ANNAPOLIS, Md. (AP) — The man who killed five people
at a Maryland
newspaper was delusional and believed the state's judicial system was conspiring with the Capital Gazette to persecute and ruin his life, his attorney told a jury Tuesday, arguing that Jarrod Ramos
is not criminally responsible for the crimes due to mental illness.
Hours later, jurors saw photographs of the dead from shotgun blasts in their own newsroom: Wendi Winters collapsed in a hallway after charging Ramos with a trash can; Gerald Fischman
crumpled under his desk; Rob Hiaasen dead in his cubicle; and John McNamara
dead at the back of the newsroom. Rebecca Smith died later at a hospital
They also saw body
camera footage of Ramos emerging from under a desk in the newsroom and being led out by police
The second phase of Ramos's trial
began three years and one day after the attack
on the newspaper, after he pleaded guilty – but not criminally responsible – to the June 28, 2018 slayings, using Maryland's version of an insanity defense.
Ramos' lawyer, Katy O'Donnell, told jurors that her client "is guilty of having committed these offenses, and his act was willful, deliberate, and premeditated." However, she added, mental health
experts for the defense will tell them that he is not criminally responsible under the law due to mental illness.
Mr. Ramos is guilty, but he is not criminally responsible, according to O'Donnell.
Ramos believed he was being persecuted on purpose, according to O'Donnell, after the newspaper published an article about a case in which he pleaded guilty to harassing a former high school
classmate, and he also believed the courts were unfairly rejecting his defamation
case against the newspaper.
O'Donnell told the jury that the jury will hear testimony about Ramos' own description of the events as they unfolded on the day of the shooting
, as well as "an eight-year backstory" leading up to the attack.
“We want you to understand the years leading up to this day,” O’Donnell said, “because Mr. Ramos does not believe what he did was wrong.”
According to O'Donnell, jurors will also hear from mental health experts who evaluated Ramos and determined he is mentally ill, as well as doctors who will testify that Ramos is autistic, as well as having obsessive compulsive disorder, delusional disorder, and narcissistic personality disorder.
O'Donnell explained to the jury Maryland's insanity defense law, which states that a defendant is not criminally responsible for criminal conduct if he lacked substantial capacity to appreciate the criminality of his conduct due to a mental disorder or developmental disabilities.
A defendant has the burden of proving that he is not criminally responsible for his actions by a preponderance of the evidence.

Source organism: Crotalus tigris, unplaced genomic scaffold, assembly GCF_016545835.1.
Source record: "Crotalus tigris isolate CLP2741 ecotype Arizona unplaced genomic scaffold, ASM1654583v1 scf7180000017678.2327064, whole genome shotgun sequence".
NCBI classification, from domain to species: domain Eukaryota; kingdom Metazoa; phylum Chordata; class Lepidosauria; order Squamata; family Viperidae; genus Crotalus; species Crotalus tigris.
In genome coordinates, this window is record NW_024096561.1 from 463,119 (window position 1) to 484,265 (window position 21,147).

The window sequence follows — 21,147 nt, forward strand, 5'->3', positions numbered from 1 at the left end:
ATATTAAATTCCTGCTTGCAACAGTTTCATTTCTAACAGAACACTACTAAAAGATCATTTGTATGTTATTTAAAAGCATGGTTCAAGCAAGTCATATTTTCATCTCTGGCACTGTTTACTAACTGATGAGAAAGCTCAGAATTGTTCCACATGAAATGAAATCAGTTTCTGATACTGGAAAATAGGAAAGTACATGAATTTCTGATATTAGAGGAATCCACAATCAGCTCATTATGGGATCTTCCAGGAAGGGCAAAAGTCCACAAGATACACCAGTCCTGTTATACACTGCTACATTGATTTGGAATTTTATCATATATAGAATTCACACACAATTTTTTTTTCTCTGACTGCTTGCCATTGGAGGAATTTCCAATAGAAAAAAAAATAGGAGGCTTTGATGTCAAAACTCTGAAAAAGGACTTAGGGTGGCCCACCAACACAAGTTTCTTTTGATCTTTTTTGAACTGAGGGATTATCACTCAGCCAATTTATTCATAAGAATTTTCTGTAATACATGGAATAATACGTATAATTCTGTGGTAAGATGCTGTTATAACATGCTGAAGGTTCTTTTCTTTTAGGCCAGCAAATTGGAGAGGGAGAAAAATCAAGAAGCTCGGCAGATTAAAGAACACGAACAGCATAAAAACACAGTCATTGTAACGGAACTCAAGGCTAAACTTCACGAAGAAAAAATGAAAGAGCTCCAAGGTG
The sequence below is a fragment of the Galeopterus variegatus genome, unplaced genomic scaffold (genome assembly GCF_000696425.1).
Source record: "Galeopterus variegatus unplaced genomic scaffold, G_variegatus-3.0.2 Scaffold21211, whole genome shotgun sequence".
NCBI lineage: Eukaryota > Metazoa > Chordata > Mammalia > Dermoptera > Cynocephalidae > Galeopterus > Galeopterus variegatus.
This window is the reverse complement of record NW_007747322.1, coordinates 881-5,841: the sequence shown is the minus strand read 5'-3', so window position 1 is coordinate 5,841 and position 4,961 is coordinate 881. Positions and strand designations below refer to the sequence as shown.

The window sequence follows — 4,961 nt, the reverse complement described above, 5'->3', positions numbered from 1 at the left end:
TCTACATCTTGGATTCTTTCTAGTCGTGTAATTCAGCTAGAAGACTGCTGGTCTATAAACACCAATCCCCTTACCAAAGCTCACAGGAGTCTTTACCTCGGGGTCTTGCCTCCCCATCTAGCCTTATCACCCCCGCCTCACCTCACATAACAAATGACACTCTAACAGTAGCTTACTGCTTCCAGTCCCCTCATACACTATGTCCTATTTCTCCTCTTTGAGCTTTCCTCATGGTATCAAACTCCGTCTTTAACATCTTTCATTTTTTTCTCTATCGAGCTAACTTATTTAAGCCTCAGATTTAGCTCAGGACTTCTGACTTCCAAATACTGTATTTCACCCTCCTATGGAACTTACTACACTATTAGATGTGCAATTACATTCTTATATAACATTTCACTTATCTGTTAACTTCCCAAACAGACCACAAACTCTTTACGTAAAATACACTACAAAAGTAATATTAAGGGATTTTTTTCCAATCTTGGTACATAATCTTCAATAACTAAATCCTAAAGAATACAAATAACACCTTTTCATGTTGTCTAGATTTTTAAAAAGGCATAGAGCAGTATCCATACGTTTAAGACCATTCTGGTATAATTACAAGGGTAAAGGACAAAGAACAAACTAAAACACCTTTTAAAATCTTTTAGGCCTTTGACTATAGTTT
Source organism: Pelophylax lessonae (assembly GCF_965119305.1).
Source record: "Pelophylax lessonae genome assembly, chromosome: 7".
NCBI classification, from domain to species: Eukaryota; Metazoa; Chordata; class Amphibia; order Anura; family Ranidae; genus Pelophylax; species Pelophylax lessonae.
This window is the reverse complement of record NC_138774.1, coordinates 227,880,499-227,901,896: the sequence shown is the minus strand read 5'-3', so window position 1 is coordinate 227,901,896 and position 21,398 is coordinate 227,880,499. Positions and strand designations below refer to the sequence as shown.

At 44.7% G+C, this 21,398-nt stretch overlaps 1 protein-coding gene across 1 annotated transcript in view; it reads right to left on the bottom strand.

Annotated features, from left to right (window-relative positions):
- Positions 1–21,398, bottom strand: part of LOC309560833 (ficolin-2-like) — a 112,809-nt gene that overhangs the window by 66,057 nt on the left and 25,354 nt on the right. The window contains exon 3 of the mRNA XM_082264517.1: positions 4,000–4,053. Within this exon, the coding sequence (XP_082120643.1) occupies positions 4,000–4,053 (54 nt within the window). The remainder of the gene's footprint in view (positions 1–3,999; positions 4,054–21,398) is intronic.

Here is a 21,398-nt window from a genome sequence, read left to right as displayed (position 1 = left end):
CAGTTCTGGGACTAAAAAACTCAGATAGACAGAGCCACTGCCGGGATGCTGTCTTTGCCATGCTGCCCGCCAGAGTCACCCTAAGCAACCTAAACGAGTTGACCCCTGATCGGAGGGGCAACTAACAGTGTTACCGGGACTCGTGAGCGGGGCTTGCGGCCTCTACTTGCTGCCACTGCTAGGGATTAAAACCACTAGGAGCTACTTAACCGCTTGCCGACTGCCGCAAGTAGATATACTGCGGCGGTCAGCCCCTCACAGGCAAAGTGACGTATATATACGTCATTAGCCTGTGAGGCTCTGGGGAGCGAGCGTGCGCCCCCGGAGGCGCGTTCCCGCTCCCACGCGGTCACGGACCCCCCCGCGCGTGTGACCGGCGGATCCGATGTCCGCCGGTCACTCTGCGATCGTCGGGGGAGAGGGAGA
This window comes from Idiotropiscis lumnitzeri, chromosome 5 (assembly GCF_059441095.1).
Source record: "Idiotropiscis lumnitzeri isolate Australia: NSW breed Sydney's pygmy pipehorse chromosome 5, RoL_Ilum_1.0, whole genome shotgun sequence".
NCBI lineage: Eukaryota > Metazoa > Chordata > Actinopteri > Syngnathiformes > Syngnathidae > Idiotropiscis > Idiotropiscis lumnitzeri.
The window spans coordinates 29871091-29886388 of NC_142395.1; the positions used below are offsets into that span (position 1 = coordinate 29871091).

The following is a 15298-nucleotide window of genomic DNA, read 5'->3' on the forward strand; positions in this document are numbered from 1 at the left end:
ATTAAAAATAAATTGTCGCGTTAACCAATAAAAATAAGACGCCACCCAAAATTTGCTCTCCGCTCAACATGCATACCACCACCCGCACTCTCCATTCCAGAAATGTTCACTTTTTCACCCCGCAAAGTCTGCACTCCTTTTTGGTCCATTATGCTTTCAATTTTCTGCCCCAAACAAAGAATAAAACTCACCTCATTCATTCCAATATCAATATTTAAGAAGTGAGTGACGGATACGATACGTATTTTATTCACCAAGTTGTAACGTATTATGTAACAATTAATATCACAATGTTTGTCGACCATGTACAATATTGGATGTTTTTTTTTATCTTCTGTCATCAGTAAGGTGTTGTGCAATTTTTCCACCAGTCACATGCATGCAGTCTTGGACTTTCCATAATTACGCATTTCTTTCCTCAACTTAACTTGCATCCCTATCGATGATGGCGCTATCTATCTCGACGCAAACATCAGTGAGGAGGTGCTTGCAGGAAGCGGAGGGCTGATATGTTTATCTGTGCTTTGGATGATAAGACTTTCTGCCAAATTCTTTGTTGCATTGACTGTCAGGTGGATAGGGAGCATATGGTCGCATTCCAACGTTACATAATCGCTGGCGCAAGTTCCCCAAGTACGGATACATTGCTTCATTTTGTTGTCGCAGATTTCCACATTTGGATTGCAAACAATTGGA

The state's attorney for Anne Arundel County, Anne Colt Leitess, has postponed her opening statement until the defense has presented its case.
During a cross-examination of a county detective who investigated the case in the afternoon, Leitess began delving into the depth of planning that Ramos put into the attack.
She requested that the detective show jurors a device known as a barracuda, which Ramos used to barricade a back door, preventing the victims from escaping the newsroom.
Leitess also questioned Anne Arundel County Det. Jason DiPietro about a CD Ramos sent to the author of the article about him in the newspaper that enraged him, which included his plans to attack the newsroom on a day when he expected a community meeting with people from outside the newsroom to be present, as well as his plans to make "orphans" of a woman's children
. The meeting had been canceled that day.
Leitess also inquired about Ramos' purchase of a lifetime membership to the United States
Chess Federation four days before the shooting, in preparation for a lengthy incarceration, after police intercepted a letter he wrote to the federation in the hopes of having chess materials sent to the detention center where he was confined.
Mental health witnesses will also testify for the prosecution.
Dr. Sameer Patel, a psychiatrist with the state Health Department who evaluated Ramos, determined that he was legally sane, and prosecutors intend to call Dr. Gregory Saathoff, a forensic psychiatrist and a chief consultant for the FBI
who has also determined that Ramos is legally sane.
This trial phase has been repeatedly postponed, in part due to the coronavirus pandemic
. Opening statements began one day after the third anniversary
of the killings.
If Ramos is found not to be criminally responsible, he will be committed to a maximum-security psychiatric hospital rather than prison
; prosecutors are seeking life in prison with no chance of parole
Ramos, 41, had a well-documented history
of harassing the newspaper's journalists
, and his 2012 lawsuit
, in which he claimed the paper defamed him by writing about his harassment conviction, was dismissed as unfounded.